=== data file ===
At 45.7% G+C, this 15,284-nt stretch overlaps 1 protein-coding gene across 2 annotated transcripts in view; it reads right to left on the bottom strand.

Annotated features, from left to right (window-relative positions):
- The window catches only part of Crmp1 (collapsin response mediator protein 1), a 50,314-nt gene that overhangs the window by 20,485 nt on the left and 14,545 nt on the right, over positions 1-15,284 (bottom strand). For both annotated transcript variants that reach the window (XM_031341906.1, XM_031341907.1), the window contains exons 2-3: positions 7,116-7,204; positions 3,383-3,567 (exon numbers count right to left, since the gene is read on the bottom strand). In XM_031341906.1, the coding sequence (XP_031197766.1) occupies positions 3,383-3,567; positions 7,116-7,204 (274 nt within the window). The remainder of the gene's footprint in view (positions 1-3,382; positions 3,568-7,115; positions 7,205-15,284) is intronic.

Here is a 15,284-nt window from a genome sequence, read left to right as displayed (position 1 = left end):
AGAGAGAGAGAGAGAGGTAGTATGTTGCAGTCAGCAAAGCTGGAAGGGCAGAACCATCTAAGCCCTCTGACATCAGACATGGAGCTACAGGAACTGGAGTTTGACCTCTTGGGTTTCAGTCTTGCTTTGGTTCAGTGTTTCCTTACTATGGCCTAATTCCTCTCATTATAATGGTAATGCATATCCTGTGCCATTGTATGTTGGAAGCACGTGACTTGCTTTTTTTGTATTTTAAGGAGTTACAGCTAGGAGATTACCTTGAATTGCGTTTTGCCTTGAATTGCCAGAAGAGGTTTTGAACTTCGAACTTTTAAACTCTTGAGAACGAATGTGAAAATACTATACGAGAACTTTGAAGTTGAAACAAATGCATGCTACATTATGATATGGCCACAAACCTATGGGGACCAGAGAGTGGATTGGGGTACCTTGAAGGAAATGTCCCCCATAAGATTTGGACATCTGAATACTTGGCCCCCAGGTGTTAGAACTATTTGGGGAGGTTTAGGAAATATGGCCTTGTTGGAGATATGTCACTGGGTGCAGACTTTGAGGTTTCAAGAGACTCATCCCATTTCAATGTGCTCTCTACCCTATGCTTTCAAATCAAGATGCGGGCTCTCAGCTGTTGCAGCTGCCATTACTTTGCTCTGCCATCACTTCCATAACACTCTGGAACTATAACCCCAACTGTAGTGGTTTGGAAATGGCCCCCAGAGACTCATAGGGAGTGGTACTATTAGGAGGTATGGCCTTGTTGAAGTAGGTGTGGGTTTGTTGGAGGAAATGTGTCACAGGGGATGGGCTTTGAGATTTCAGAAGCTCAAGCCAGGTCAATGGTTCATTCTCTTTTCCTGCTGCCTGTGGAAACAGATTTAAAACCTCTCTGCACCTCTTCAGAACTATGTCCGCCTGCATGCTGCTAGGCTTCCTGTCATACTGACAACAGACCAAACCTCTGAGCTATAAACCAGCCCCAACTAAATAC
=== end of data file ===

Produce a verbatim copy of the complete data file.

At 45.7% G+C, this 15,284-nt stretch overlaps 1 protein-coding gene across 2 annotated transcripts in view; it reads right to left on the bottom strand.

Annotated features, from left to right (window-relative positions):
- The window catches only part of Crmp1 (collapsin response mediator protein 1), a 50,314-nt gene that overhangs the window by 20,485 nt on the left and 14,545 nt on the right, over positions 1-15,284 (bottom strand). For both annotated transcript variants that reach the window (XM_031341906.1, XM_031341907.1), the window contains exons 2-3: positions 7,116-7,204; positions 3,383-3,567 (exon numbers count right to left, since the gene is read on the bottom strand). In XM_031341906.1, the coding sequence (XP_031197766.1) occupies positions 3,383-3,567; positions 7,116-7,204 (274 nt within the window). The remainder of the gene's footprint in view (positions 1-3,382; positions 3,568-7,115; positions 7,205-15,284) is intronic.

Here is a 15,284-nt window from a genome sequence, read left to right as displayed (position 1 = left end):
AGAGAGAGAGAGAGAGGTAGTATGTTGCAGTCAGCAAAGCTGGAAGGGCAGAACCATCTAAGCCCTCTGACATCAGACATGGAGCTACAGGAACTGGAGTTTGACCTCTTGGGTTTCAGTCTTGCTTTGGTTCAGTGTTTCCTTACTATGGCCTAATTCCTCTCATTATAATGGTAATGCATATCCTGTGCCATTGTATGTTGGAAGCACGTGACTTGCTTTTTTTGTATTTTAAGGAGTTACAGCTAGGAGATTACCTTGAATTGCGTTTTGCCTTGAATTGCCAGAAGAGGTTTTGAACTTCGAACTTTTAAACTCTTGAGAACGAATGTGAAAATACTATACGAGAACTTTGAAGTTGAAACAAATGCATGCTACATTATGATATGGCCACAAACCTATGGGGACCAGAGAGTGGATTGGGGTACCTTGAAGGAAATGTCCCCCATAAGATTTGGACATCTGAATACTTGGCCCCCAGGTGTTAGAACTATTTGGGGAGGTTTAGGAAATATGGCCTTGTTGGAGATATGTCACTGGGTGCAGACTTTGAGGTTTCAAGAGACTCATCCCATTTCAATGTGCTCTCTACCCTATGCTTTCAAATCAAGATGCGGGCTCTCAGCTGTTGCAGCTGCCATTACTTTGCTCTGCCATCACTTCCATAACACTCTGGAACTATAACCCCAACTGTAGTGGTTTGGAAATGGCCCCCAGAGACTCATAGGGAGTGGTACTATTAGGAGGTATGGCCTTGTTGAAGTAGGTGTGGGTTTGTTGGAGGAAATGTGTCACAGGGGATGGGCTTTGAGATTTCAGAAGCTCAAGCCAGGTCAATGGTTCATTCTCTTTTCCTGCTGCCTGTGGAAACAGATTTAAAACCTCTCTGCACCTCTTCAGAACTATGTCCGCCTGCATGCTGCTAGGCTTCCTGTCATACTGACAACAGACCAAACCTCTGAGCTATAAACCAGCCCCAACTAAATAC